Obviously applies only to 91K/135/121, but looks like the computation should be done when using lower-than-standard T/O mins.

Only you can decide if it's smart to depart under 91 with 500 RVR and not know if you can clear the close-in obstacles. What would you expect if you were the pax?
 

MauleSkinner

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The truth is that you don't change any of your IFR departure procedures based on a tree 16ft AGL, 300ft off DER, 260 to the left of the DER. I was hoping maybe I was missing something but it looks like I am not. Those close in obstacles are a waste of time and ink.
How about this?...the airport is KACP.
trees, 1300 ft. from runway, on centerline, 50 feet AGL/159 MSL.
That's a line of trees, and the trees to the sides are taller...that's 233 ft/mile to lose your belly beacon. There's absolutely no way you can take off from this runway, be at your minimum of 35' over the DER, meet the minimum climb gradient of 200 ft/mile, and not hit trees.

Fortunately, it's a relatively short runway, so I was always limited by runway length, not climb gradient. ;)

Fly safe!

David
 
Last edited:

Checks

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For the plane I fly, a Sa-227, it is no problem clearing those trees. I did the calculations.
 

JAFI

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For the plane I fly, a Sa-227, it is no problem clearing those trees. I did the calculations.

Single engine (new or very tired), at gross weight, on a 95 degree day? or under what conditions? The problem should not just be if everything is working in your favor - because the question should be what if nothing is working in your favor and what kind of risk are you looking at. If it is a 16 foot tree 90 degrees off runway heading or at the end of the runway, it may matter or it may not. That is why they publish the information - so you are informed enough to make a decision.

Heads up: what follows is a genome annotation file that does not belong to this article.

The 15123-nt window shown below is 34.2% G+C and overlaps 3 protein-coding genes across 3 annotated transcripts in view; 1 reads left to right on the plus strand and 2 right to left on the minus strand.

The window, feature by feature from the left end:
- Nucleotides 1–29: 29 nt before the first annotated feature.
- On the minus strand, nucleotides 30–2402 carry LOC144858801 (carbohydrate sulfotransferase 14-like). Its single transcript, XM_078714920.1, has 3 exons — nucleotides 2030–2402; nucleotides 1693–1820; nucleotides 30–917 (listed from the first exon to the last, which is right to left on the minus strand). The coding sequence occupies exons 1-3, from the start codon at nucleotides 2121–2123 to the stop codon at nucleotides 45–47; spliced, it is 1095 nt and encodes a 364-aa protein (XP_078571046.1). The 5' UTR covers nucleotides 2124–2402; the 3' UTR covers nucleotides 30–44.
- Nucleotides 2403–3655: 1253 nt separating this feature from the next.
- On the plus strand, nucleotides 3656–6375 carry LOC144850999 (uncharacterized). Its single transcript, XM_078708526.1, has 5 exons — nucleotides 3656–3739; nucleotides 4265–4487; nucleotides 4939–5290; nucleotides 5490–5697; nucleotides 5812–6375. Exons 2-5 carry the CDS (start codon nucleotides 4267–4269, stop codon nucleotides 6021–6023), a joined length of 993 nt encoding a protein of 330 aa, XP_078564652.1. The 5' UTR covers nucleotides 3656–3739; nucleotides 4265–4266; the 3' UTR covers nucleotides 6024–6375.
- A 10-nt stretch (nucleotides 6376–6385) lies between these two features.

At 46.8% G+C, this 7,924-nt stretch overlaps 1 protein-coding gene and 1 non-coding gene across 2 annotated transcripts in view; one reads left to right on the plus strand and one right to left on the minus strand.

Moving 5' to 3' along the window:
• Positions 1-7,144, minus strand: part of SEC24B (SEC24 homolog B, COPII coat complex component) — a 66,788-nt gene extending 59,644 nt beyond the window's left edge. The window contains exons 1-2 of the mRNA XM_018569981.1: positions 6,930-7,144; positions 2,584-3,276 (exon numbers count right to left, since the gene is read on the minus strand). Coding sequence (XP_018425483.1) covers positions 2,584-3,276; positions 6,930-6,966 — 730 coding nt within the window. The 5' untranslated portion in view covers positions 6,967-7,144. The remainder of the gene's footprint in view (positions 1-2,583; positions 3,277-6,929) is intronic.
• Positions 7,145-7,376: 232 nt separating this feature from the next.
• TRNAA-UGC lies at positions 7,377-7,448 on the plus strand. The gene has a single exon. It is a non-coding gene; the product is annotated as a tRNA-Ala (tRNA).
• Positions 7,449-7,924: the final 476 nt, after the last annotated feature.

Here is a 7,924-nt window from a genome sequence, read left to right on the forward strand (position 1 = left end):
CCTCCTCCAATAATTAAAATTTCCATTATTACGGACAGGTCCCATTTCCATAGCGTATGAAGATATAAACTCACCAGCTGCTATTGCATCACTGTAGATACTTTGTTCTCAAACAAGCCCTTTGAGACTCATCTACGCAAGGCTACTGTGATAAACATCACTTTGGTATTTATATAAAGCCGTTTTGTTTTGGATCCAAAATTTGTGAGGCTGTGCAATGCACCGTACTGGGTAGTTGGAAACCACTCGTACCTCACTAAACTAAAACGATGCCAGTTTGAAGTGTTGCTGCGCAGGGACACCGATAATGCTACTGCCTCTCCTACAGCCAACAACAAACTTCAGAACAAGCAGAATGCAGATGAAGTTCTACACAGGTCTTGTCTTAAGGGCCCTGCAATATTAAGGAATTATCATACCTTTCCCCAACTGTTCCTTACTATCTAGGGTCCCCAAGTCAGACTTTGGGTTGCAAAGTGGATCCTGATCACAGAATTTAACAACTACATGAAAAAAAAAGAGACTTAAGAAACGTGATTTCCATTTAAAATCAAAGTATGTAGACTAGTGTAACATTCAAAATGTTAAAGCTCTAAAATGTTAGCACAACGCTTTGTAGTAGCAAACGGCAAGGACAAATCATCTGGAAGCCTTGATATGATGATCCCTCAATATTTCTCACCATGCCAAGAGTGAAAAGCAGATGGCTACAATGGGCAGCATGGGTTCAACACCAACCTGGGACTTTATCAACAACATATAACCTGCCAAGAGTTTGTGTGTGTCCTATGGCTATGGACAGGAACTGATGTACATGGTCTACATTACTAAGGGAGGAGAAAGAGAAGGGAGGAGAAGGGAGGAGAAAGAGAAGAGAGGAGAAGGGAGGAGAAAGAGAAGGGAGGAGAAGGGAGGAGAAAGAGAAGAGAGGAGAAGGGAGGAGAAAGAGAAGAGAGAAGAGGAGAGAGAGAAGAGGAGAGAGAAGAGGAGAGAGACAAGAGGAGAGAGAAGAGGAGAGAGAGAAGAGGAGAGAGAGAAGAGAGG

JAFI
 

MauleSkinner

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For the plane I fly, a Sa-227, it is no problem clearing those trees. I did the calculations.
So did mine...but if the runway was long enough that I could carry enough fuel to go where I wanted to go without making a fuel stop, I wouldn't be able to.

Fly safe!

David
 

Checks

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I am usually restricted by Acel-stop and/or climb gradient. In every case that I can find, if I meet acel-stop and my required 2.0 climb gradient(If weather above 1000/3) then these close in obstacles do not mean anything to me. I am would like to find a situation it does but I have been able to find one.
I imagine it is the same for most jets.
 

HSDriver

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From the AIM

The reason they are published is to prevent having to impose steep climb gradients at every airport...

4. Obstacles that are located within 1 NM of the DER and penetrate the 40:1 OCS are referred to as “low, close-in obstacles.” The standard required obstacle clearance (ROC) of 48 feet per NM to clear these obstacles would require a climb gradient greater than 200 feet per NM for a very short distance, only until the aircraft was 200 feet above the DER. To eliminate publishing an excessive climb gradient, the obstacle AGL/MSL height and location relative to the DER is noted in the “Take-off Minimums and (OBSTACLE) Departure Procedures” section of a given Terminal Procedures Publication (TPP) booklet. The purpose of this note is to identify the obstacle(s) and alert the pilot to the height and location of the obstacle(s) so they can be avoided. This can be accomplished in a variety of ways, e.g., the pilot may be able to see the obstruction and maneuver around the obstacle(s) if necessary; early liftoff/climb performance may allow the aircraft to cross well above the obstacle(s); or if the obstacle(s) cannot be visually acquired during departure, preflight planning should take into account what turns or other maneuver may be necessary immediately after takeoff to avoid the obstruction(s).